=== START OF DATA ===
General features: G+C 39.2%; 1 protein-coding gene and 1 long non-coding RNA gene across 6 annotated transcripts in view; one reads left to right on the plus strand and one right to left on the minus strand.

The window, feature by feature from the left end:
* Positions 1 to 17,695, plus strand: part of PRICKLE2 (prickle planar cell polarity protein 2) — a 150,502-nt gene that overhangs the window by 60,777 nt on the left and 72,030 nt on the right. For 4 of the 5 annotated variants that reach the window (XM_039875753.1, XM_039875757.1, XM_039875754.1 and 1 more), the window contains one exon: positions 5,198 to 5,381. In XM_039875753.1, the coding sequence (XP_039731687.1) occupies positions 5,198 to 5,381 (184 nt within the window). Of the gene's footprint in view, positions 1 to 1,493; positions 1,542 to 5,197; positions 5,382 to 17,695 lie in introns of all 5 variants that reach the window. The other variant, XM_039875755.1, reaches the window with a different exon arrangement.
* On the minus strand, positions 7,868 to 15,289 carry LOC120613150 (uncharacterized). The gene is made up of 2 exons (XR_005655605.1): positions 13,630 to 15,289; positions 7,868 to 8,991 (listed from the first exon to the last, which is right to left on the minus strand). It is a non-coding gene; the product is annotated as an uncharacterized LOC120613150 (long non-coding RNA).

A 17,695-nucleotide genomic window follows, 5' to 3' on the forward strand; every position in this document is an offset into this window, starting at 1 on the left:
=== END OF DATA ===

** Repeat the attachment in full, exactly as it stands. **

General features: G+C 39.2%; 1 protein-coding gene and 1 long non-coding RNA gene across 6 annotated transcripts in view; one reads left to right on the plus strand and one right to left on the minus strand.

The window, feature by feature from the left end:
* Positions 1 to 17,695, plus strand: part of PRICKLE2 (prickle planar cell polarity protein 2) — a 150,502-nt gene that overhangs the window by 60,777 nt on the left and 72,030 nt on the right. For 4 of the 5 annotated variants that reach the window (XM_039875753.1, XM_039875757.1, XM_039875754.1 and 1 more), the window contains one exon: positions 5,198 to 5,381. In XM_039875753.1, the coding sequence (XP_039731687.1) occupies positions 5,198 to 5,381 (184 nt within the window). Of the gene's footprint in view, positions 1 to 1,493; positions 1,542 to 5,197; positions 5,382 to 17,695 lie in introns of all 5 variants that reach the window. The other variant, XM_039875755.1, reaches the window with a different exon arrangement.
* On the minus strand, positions 7,868 to 15,289 carry LOC120613150 (uncharacterized). The gene is made up of 2 exons (XR_005655605.1): positions 13,630 to 15,289; positions 7,868 to 8,991 (listed from the first exon to the last, which is right to left on the minus strand). It is a non-coding gene; the product is annotated as an uncharacterized LOC120613150 (long non-coding RNA).

A 17,695-nucleotide genomic window follows, 5' to 3' on the forward strand; every position in this document is an offset into this window, starting at 1 on the left: